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Genesis - Trespass CD (album) cover




Symphonic Prog

4.16 | 2127 ratings

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Honorary Collaborator
5 stars Absolutely gorgeous second record from these five, even without Mr. Hackett. And considering it was 1970, it is astounding. Really providing the finished blueprint here for what would be termed 'progressive rock', showing marked Lennon-McCartney inclinations but taken to an entirely new plateau of schooled musicianship with a rock heart that Yes and ELP hadn't yet fully solidified. The Crimson King's presence is also felt but this is a few leaps forward from that band's landmark debut. And the remaster sounds great, especially on the phones, the once bassy din now full and round instead. This was rock progressing in a big, pretentious, boldly sophisticated way and, musically speaking, makes ELP's first (also 1970) seem tame.

Peter Gabriel at his vocal peak starts 'Looking For Someone' showing inspired phrasing and poetic imagination, instantly becoming one of the great modern front men. Full-fledged symphonic rock here with all parts in place, a monumental piece of arranging and mixing for its time. 'White Mountain' is exactly that, Banks' mellotron shroud of fog crawling open and bassist Rutherford's shivering nylon string guitar, pastoral at times but colored by a theatrical darkness that artists such as Roger Waters would later begin imitating, filled with both stark and subtle changes. 'Visions of Angels' is huge and biblical, the group almost begging to be associated literally with their name, uplifting if grimly serious. But it is the fourth cut, 'Stagnation', that the band starts to get the lift that would carry them on to at least five more brilliant albums showing great dynamics and a seemingly endless supply of musical ideas. The very folk 'Dusk' is a weak point but not bad, and ironclad warship 'The Knife' is not to be messed with, bristling with gunnery, rusty barbs and Gabriel's political sarcasm. It is young symphonic rock at its best, wide-eyed, small but ready, and an unstoppable force soon to be a major player.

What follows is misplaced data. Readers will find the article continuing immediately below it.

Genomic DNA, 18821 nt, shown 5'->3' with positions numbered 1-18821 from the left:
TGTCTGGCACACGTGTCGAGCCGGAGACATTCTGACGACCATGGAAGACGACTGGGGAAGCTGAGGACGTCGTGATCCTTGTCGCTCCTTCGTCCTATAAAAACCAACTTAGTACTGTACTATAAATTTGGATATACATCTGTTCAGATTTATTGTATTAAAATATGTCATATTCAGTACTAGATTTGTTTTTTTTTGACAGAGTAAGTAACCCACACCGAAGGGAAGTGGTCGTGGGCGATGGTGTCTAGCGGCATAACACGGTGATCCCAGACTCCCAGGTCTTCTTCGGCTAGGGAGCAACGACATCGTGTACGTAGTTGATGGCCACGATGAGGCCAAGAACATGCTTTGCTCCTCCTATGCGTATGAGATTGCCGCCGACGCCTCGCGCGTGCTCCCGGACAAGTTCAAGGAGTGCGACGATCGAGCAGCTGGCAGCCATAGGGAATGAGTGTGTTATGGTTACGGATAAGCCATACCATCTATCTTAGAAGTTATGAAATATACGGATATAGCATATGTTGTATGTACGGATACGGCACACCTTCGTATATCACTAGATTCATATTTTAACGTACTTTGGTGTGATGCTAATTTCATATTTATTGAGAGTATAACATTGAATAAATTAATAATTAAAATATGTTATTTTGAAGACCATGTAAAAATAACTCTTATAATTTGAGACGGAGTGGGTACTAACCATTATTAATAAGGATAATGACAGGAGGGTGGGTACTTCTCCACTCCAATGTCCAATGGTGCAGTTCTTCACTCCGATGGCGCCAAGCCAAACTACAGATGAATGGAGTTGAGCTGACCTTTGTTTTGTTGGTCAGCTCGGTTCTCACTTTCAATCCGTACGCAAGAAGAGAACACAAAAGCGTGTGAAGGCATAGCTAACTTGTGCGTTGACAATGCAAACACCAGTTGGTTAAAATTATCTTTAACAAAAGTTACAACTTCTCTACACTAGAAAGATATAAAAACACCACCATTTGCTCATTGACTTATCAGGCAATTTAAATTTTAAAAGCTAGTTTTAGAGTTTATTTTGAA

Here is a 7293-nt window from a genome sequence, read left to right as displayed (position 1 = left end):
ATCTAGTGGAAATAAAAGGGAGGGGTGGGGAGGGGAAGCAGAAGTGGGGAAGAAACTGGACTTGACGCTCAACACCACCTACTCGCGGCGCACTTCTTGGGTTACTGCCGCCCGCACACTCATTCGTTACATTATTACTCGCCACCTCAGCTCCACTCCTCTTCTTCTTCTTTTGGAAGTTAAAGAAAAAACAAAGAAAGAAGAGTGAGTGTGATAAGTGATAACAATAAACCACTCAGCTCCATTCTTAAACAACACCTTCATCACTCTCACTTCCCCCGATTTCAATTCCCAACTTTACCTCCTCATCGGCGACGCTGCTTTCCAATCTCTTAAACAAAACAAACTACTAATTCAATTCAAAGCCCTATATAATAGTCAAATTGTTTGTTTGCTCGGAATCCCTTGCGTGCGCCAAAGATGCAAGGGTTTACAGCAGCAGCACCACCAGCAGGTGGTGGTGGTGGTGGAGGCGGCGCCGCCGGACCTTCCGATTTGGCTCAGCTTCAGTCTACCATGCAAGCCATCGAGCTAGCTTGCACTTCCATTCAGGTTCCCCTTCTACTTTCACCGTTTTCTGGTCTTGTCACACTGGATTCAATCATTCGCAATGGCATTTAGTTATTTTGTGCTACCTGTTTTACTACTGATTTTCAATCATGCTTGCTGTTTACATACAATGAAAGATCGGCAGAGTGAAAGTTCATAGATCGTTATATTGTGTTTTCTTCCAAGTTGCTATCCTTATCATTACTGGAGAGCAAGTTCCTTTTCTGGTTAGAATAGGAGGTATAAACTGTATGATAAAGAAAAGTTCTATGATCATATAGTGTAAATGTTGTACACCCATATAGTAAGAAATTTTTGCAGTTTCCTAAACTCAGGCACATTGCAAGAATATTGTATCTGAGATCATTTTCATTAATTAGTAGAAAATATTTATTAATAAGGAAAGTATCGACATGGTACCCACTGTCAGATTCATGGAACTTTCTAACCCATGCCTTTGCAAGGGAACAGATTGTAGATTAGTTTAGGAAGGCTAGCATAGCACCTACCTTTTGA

This may not be everyones favorite Genesis record but that's hardly the point, is it? At that moment there was nothing like it, and it advanced things in a way that bigger acts like Floyd, Jethro Tull and others were still years away from achieving. Hugely important, vital to the movement, 'Trespass' is often dismissed but is lushly musical and entirely essential.

Atavachron | 5/5 |


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